Ons Jabeur progresses to Wimbledon semifinals

The Tunisian came back from a set down and finished the match 6-7 (5), 6-4, 6-1 against 2022 winner Elena Rybakina.

Tunisia's Ons Jabeur celebrates beating Kazakhstan's Elena Rybakina
Tunisia's Ons Jabeur celebrates beating Kazakhstan's Elena Rybakina during their women's singles quarterfinals tennis match [Sebastien Bozon/AFP]

London, United Kingdom – A year after ending her first Grand Slam final in tears at Wimbledon’s centre court, Ons Jabeur got her “revenge” over 2022 champion Elena Rybakina in the quarterfinal of the same tournament.

Jabeur came back from a set down and finished the match 6-7 (5), 6-4, 6-1 at the All England Lawn Tennis and Croquet Club in South London on Wednesday.

Having overcome a number of major losses, a knee injury and subsequent surgery, the sixth-seeded Tunisian was a woman on a mission as she took full advantage of being a firm crowd favourite and raced to finish the final set.

She later said her emotions and the crowd’s “energy” kept her going despite losing the first set.

“I am going to end up writing a book on my emotions,” the quirky 28-year-old said after the match.

Cries of “come on Ons” and “allez Ons” punctuated the breaks in play at the centre court, packed to nearly its 15,000-spectator capacity, on a cool sunny afternoon at SW19.

Tunisia's Ons Jabeur returns the ball to Kazakhstan's Elena Rybakina during their women's singles quarter-finals tennis match
Tunisia’s Ons Jabeur returns the ball to Kazakhstan’s Elena Rybakina during their women’s singles quarterfinal match [Adrian Dennis/AFP]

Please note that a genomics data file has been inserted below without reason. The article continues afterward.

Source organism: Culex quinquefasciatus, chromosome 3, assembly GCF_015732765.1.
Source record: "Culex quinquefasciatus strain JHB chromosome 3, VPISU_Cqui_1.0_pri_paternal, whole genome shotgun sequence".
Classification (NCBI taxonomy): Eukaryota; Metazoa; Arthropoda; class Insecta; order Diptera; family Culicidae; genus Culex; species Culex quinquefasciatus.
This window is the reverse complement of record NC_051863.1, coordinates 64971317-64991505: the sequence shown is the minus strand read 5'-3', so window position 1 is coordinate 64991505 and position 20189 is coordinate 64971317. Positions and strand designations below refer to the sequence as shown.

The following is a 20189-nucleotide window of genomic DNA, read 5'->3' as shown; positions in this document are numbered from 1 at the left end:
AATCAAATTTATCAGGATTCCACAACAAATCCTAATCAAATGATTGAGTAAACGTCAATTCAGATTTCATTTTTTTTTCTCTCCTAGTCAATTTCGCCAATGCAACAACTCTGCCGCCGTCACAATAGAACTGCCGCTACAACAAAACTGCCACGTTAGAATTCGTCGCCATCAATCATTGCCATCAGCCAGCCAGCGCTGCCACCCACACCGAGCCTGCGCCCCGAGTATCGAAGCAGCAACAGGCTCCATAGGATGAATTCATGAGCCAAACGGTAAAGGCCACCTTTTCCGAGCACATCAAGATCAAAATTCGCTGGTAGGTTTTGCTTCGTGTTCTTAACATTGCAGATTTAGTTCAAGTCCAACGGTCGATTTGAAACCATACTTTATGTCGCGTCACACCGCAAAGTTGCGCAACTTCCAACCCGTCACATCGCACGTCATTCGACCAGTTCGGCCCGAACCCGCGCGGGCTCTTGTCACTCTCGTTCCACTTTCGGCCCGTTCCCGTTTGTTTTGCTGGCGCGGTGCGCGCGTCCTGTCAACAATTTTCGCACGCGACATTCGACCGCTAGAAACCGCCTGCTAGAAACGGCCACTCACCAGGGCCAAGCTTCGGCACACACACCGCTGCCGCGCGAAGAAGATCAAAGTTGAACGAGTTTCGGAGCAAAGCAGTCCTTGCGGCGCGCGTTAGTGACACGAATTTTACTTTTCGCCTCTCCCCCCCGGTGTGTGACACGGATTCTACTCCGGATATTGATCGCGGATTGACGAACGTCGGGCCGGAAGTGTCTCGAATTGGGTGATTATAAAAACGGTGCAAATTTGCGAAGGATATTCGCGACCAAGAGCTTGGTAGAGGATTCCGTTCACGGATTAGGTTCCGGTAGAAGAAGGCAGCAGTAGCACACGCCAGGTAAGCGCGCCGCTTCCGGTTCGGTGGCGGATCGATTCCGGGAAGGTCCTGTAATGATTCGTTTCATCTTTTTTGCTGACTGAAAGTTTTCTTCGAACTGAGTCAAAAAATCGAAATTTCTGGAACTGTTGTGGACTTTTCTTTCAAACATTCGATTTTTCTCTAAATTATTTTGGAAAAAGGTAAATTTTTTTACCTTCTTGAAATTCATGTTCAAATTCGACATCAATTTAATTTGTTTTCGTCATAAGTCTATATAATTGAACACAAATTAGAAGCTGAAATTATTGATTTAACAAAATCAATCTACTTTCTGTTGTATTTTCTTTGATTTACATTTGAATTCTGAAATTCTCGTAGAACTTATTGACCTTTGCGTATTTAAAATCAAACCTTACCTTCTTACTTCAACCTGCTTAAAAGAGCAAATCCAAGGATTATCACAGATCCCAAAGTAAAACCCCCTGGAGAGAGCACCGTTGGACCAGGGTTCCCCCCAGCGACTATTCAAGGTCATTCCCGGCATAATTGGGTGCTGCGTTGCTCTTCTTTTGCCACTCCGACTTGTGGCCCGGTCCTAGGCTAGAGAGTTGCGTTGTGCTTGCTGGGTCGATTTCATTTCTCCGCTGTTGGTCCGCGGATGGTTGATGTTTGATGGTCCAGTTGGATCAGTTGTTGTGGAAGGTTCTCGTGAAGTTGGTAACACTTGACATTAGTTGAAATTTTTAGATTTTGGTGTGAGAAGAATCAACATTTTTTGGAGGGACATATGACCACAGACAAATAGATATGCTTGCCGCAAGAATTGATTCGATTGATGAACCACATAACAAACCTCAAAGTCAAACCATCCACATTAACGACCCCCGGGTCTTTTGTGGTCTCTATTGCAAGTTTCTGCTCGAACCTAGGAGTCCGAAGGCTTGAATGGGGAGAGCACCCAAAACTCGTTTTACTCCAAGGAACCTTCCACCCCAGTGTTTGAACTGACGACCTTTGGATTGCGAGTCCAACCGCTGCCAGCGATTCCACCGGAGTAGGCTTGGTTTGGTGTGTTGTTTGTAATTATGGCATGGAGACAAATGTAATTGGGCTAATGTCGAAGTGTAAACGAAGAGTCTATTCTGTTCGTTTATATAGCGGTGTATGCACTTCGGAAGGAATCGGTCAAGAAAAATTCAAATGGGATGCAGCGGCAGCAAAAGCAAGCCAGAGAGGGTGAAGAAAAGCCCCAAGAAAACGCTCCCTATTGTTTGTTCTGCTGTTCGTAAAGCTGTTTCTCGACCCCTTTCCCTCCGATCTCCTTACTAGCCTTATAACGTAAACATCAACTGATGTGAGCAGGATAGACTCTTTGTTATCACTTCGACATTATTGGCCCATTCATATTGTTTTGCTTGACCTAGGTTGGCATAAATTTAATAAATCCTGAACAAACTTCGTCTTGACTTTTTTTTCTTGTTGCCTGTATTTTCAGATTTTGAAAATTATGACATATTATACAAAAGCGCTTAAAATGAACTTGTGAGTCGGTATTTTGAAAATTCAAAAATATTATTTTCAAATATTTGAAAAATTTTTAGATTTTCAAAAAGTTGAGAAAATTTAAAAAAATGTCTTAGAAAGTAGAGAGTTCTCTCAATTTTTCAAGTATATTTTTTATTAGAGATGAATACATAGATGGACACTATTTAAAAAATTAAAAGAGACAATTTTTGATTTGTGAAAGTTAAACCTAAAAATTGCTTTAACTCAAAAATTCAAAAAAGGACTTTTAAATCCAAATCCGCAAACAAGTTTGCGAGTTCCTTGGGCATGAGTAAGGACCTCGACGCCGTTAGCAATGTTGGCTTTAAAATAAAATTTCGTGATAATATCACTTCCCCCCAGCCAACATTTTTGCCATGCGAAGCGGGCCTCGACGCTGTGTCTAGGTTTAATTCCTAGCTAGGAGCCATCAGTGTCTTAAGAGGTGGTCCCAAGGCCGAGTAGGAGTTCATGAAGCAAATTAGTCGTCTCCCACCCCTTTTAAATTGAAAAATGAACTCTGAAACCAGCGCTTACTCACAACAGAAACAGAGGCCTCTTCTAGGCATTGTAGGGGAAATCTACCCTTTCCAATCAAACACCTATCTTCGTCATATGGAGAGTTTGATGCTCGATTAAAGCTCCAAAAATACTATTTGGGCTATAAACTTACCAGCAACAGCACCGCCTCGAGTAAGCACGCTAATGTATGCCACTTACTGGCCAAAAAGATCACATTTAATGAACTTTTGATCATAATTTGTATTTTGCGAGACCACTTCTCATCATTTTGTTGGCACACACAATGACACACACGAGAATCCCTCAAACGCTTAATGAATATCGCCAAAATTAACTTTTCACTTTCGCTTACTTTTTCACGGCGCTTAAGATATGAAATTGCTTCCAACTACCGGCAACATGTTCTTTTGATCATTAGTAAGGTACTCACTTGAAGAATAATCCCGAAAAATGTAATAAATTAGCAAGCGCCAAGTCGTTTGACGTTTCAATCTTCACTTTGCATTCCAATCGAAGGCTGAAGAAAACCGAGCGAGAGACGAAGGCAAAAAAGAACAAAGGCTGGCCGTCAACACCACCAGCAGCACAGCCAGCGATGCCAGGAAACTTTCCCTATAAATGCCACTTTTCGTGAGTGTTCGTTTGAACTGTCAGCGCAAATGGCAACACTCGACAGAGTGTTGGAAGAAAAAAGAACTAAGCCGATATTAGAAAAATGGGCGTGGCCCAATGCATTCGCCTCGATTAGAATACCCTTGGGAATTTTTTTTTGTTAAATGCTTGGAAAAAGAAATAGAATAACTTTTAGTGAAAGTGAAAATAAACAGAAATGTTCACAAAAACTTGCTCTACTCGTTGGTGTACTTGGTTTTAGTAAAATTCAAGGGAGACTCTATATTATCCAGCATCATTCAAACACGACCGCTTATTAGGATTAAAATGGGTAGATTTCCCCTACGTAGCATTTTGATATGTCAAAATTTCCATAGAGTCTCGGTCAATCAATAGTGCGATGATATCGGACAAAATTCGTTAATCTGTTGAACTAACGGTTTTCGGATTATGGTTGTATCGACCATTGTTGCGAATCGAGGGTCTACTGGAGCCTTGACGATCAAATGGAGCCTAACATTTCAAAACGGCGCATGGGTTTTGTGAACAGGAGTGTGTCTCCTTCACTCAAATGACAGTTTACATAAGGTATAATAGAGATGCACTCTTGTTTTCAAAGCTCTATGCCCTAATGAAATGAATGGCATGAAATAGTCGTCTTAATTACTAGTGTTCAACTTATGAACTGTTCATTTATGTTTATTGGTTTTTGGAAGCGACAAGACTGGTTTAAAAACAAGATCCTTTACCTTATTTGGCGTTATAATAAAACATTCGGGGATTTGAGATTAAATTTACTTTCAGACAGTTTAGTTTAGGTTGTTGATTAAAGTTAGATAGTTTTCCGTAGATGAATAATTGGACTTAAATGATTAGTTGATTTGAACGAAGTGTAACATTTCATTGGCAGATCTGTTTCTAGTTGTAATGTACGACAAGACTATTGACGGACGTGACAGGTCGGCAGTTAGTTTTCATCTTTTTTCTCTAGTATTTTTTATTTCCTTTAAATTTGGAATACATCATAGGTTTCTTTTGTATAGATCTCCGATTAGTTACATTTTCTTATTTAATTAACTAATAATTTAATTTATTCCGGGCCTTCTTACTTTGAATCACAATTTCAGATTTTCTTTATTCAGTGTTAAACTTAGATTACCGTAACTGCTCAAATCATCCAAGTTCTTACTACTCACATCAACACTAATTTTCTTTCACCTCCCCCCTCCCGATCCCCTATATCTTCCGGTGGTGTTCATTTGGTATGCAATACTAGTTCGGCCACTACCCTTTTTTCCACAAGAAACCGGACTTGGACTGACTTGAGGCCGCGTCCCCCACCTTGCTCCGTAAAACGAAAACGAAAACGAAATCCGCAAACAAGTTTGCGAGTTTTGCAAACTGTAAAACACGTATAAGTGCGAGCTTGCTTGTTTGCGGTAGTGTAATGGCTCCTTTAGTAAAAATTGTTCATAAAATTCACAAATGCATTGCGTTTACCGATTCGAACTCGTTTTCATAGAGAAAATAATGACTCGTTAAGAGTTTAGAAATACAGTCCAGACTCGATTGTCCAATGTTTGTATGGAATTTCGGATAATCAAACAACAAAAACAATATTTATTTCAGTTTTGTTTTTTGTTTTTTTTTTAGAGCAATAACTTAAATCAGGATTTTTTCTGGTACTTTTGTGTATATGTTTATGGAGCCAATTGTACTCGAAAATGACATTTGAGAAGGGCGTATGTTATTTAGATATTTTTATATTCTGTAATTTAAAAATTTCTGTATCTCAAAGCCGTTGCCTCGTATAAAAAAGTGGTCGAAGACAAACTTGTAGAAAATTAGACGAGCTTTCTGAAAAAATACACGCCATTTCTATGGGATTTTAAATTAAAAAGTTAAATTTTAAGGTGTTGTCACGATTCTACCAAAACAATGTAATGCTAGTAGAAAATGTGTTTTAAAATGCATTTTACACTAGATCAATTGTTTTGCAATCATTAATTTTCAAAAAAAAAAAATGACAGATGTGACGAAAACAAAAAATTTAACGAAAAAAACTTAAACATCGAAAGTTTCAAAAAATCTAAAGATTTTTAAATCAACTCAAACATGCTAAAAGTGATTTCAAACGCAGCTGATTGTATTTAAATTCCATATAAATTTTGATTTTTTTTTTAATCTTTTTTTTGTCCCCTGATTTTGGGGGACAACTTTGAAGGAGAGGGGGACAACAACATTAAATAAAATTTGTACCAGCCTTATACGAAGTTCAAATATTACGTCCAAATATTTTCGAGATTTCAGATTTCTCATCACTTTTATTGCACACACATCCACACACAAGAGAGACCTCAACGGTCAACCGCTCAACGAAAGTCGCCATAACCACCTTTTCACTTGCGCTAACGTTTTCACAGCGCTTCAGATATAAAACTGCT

Third-seeded defending champion Rybakina matched Jabeur’s energy with big serves and powerful returns as both players were neck and neck in the opening set.

However, Rybakina punished the Tunisian for her mistakes in the tie-breaker to win the first set.

Jabeur berated herself and her team for the wide returns but began the second set matching Rybakina’s power game with thunderous returns of her own.

The funky slices and drop shots that have become her trademark were thrown in for good measure as Jabeur broke her Kazakh opponent’s serve to bag the second set.

The crowd, which was fairly partisan in Jabeur’s favour, roared as she leaped up to celebrate going level.

After the match, Jabeur told reporters she has not watched last year’s final as it is “too painful” for her. Her performance belied her statement as she got control of the game and never let the defending champion find a way back in the final set.

“I kept going for my shots, and although I wish I could have exchanged this match with last year’s final, I feel like I am more in control now,” Jabeur said in her post-match comments.

Her semifinal opponent on Thursday will be Belarus’s big-serving Aryna Sabalenka, who will now be a favourite to win the tournament after sweeping aside US player Madison Keys in straight sets.

Jabeur said she hopes her longer match and shorter rest between matches will not come in the way of getting one step closer to her “dream” of winning Wimbledon.

‘Great display of skill’

The crowd will continue to back the Tunisian as her big smiles and loud roars have endeared her to the fans at the championship.

“She brings such a fresh burst of energy to the tournament and matches it with a great display of skill with those slices and drop shots,” tennis fan Sarah Crew told Al Jazeera outside centre court.

“It is a no-brainer that she will remain a crowd favourite with genial demeanour,” the fan from northwest England said.

Jabeur said she is aware her success has brought much excitement and joy to her country. “I have received so many messages as the tournament has progressed,” she said.

“I really hope I can go all the way and make Tunisia and Africa proud.”

For now, the emotive Tunisian will have to find a way to stop the hard-hitting baseline player from Belarus before getting a second shot at winning her first Grand Slam.

Source: Al Jazeera